Interview with Michael Babker – On Cloud Nine!
As he serves his country, Michael Babker finds time to serve the Joomla! project. In January 2010 he downloaded his first copy of 1.5, and hasn't looked back. He jumped into the forums and started tracking bugs. His contribution to 1.6 code is significant, and his fellow devs highly value his team work. On September 21st, the Joomla! community got a chance to show their appreciation...
Please share a little bit about yourself, where you live, and your life activities.
I am 23 years old and working in the U.S. Army as an IT specialist. Germany is my third duty station, and I chose it because I want to see Europe. Before coming here I was in Korea and Fort Gordon, Georgia. The Signal Corps is a part of the Army that has expanded over the years. At one time it was guys working on radios and other equipment, but as technology has evolved the Army has evolved with it. I've been with them for five years so far, and I really love what I do. My work is a help desk type job, troubleshooting problems for military personnel and contractors assigned to my unit. I work on software, satellite connections, and getting equipment ready to go out on assignments.
How did you get involved in the Joomla! project, and what is your role in it?
The whole web design thing started out as a hobby in high school. I started to learn HTML and CSS because I found them interesting. My first encounter with Joomla! came with the intranet we were using at Fort Gordon. It was a Joomla! 1.0 site and I was not impressed with it. I was hesitant about Joomla! until I saw what 1.5 could do. I didn't really start using it until earlier this year when I wanted to set up a site for a group that needed to manage their own content. Soon I was hanging out in the Joomla! forums, and began to answer questions based on common sense. All the hype about 1.6 caught my attention so I took a look at the Beta. I did a couple of reports on the bug tracker. Then some people suggested contributing patches and told me how I could set up and run an environment, so I did. I studied the code and got it to work the way I wanted it to. I think I have something like 200 reports on the bug tracker now, 160 patches I've created myself, and 160 that I've downloaded and tested.
Tell us what members of the Joomla! community did this week when they found out your computer was dying and it was hindering your ability to contribute code for Joomla! 1.6.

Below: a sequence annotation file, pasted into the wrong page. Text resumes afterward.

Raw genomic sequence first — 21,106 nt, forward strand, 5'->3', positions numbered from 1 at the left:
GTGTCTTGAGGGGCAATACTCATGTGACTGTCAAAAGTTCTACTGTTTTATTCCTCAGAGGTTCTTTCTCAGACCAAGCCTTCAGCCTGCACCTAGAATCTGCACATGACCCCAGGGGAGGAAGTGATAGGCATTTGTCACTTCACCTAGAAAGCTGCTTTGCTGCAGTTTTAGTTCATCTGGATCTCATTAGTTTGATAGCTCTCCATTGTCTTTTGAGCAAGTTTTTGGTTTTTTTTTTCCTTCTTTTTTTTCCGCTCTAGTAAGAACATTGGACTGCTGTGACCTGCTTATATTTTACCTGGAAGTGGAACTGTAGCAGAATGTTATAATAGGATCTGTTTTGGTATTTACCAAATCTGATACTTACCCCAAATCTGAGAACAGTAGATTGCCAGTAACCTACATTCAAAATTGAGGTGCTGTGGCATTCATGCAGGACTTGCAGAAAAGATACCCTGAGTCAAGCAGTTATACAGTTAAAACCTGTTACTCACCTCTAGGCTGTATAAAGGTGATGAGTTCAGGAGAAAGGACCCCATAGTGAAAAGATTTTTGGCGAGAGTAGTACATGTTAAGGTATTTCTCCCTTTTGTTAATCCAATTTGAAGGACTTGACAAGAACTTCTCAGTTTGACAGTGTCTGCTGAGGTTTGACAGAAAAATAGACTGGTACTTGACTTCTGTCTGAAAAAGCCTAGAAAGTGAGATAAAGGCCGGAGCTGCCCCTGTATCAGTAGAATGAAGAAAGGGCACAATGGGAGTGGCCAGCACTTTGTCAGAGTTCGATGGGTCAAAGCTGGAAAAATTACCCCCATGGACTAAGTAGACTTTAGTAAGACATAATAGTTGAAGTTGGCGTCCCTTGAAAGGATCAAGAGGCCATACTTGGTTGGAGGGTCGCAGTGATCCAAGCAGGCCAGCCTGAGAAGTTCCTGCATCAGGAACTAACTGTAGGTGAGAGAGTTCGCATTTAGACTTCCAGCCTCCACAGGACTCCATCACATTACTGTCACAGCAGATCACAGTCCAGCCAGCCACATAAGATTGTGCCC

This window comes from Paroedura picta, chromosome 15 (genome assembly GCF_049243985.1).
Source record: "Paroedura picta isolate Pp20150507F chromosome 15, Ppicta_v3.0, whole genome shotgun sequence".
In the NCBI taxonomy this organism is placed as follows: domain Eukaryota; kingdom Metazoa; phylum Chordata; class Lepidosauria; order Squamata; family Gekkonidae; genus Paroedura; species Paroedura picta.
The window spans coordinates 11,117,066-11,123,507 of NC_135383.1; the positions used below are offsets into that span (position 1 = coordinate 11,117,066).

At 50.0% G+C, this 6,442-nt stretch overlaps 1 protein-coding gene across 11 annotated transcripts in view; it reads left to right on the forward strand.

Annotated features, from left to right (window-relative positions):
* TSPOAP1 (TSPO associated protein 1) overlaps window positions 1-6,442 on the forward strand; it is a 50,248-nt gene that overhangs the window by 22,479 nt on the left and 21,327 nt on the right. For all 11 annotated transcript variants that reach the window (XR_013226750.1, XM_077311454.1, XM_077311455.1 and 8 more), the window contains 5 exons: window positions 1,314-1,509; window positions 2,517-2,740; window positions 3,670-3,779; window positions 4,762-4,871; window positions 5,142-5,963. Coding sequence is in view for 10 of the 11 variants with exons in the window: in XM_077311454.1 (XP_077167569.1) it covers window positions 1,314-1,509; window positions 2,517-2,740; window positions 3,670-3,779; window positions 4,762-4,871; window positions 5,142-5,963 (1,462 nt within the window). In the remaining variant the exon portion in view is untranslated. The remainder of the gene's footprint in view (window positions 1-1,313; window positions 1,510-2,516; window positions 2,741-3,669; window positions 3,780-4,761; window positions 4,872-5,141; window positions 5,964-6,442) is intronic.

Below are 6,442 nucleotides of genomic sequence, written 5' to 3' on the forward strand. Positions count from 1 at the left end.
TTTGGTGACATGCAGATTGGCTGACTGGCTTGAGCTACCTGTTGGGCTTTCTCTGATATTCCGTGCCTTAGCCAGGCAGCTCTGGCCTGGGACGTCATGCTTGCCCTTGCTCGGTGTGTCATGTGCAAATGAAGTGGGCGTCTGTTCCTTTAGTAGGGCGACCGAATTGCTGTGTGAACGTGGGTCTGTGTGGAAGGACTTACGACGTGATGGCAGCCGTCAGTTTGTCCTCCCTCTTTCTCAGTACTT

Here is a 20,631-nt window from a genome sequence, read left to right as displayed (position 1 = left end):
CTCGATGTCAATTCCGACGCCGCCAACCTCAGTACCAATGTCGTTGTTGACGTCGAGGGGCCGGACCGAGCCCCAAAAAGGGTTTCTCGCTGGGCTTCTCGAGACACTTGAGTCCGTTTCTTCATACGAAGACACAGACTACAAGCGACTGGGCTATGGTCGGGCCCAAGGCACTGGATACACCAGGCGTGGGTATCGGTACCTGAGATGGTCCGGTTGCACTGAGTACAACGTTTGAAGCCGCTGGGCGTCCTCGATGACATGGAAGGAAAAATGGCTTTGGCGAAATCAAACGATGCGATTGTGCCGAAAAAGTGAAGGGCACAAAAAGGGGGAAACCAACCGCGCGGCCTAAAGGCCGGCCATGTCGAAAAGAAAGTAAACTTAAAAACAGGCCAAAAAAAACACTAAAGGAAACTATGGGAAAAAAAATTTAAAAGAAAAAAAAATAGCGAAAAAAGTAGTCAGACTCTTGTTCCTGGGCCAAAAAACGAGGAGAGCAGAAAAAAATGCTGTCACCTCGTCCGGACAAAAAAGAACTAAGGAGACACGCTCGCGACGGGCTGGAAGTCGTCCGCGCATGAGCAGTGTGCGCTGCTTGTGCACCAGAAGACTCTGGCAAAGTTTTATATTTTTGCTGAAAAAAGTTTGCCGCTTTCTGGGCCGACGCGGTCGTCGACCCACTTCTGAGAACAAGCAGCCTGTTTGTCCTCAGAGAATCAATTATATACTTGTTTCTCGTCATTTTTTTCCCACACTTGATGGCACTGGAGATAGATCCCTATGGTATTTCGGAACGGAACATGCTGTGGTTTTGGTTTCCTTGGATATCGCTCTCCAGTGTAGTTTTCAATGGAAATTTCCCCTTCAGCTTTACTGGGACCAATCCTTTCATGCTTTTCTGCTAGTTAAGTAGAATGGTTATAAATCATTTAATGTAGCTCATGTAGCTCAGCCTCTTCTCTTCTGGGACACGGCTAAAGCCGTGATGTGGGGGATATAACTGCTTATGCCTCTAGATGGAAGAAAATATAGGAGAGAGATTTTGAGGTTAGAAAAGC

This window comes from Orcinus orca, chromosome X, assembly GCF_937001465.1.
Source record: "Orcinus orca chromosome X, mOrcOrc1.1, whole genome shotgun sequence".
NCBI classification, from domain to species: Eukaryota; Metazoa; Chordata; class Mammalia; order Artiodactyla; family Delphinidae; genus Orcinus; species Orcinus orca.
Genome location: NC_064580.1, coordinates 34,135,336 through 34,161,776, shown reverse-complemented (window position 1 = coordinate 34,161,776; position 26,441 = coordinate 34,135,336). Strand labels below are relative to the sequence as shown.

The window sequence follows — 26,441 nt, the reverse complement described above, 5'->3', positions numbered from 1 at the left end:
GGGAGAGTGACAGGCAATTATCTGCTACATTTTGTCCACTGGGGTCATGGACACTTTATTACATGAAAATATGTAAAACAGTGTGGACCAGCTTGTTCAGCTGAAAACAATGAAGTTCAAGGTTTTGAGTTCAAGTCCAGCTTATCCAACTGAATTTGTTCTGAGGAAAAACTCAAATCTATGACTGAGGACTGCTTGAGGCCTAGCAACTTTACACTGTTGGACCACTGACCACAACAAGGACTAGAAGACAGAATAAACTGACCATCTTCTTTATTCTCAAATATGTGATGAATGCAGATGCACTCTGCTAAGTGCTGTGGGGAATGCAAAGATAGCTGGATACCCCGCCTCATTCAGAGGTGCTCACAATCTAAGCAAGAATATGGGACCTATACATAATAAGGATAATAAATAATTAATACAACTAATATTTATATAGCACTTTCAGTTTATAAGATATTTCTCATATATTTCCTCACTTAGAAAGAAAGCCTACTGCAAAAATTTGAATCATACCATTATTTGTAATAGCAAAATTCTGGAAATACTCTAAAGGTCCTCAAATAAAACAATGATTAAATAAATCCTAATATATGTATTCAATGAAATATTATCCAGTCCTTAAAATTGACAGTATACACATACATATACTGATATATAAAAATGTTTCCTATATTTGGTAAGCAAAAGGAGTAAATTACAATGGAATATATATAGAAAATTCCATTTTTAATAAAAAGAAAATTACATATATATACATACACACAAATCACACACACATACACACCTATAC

I had been talking with Amy Stephen and a couple of other people working on patches. After I tweeted that my old laptop was on its last leg, Amy spent time on Skype pleading with me to set up a PayPal account to take donations from the community for a new one. Without a portable laptop I would drop off the developer map for a year and a half when my unit gets deployed. Finally I agreed to set up the account, and between Amy's blog post and community tweets, the donations started pouring in. It only took 90 minutes to surpass the $1000 goal, at which time I removed the donation module. I want to say a big Thank You to everyone. I never expected to raise that much money that quickly. Something so nice happened from a whole group of people I've never even met before!
How does the Army compare to Joomla! as a community?
In the Army you move around a lot, and people come and go. It's hard to make lifelong friendships. One day they're here, and the next they're gone. It comes with the job.
Joomla! is international and you are constantly talking to each other. The community bond is stronger.
In your opinion, how is Joomla! 1.6 coming along?
The goal is to make 1.6 the best it can be. Everyone agrees on this. If we don't, 1.7 is six months behind, but we should get it right now instead of waiting. Since Beta 5 it's been harder to find people to test some of the tracker items. Maybe it's code burnout, or disappointment with how long this is taking. With any decision you make there is good and bad. The decision to release an updated beta every two weeks until the release candidate is ready encourages involvement, but there is a long list of priority 1 and priority 2 reports that need to be closed out, and they include some serious bugs. At the end of the day, the problems that exist have got to be fixed. Additionally, we need to focus on Joomla! 2.0. It's been on a 1 series for five years. It's time to move forward!
How would you sum up what Joomla! means to you in a few words?
As a software Joomla! has unlimited potential. As a community it is a great place to be, full of smart people with good ideas. It is great to see this kind of collaboration.
What are your plans for the future and do you expect Joomla! to be a part of it?
I really like what I'm doing in the military, and plan to keep at it as long as I can. Eventually I would like to become a Warrant Officer, which is a technical expert, and is a position that is not easy to attain.
Outside the military I'm taking classes online. I am a year out from my Associates degree, following which I'll roll on to my Bachelors. I am targeting an IT degree in web design. I see Joomla! staying in my plan as long as a good product continues to be released and the community supports it. As long as the project feels I have something to contribute, I will continue to give back.
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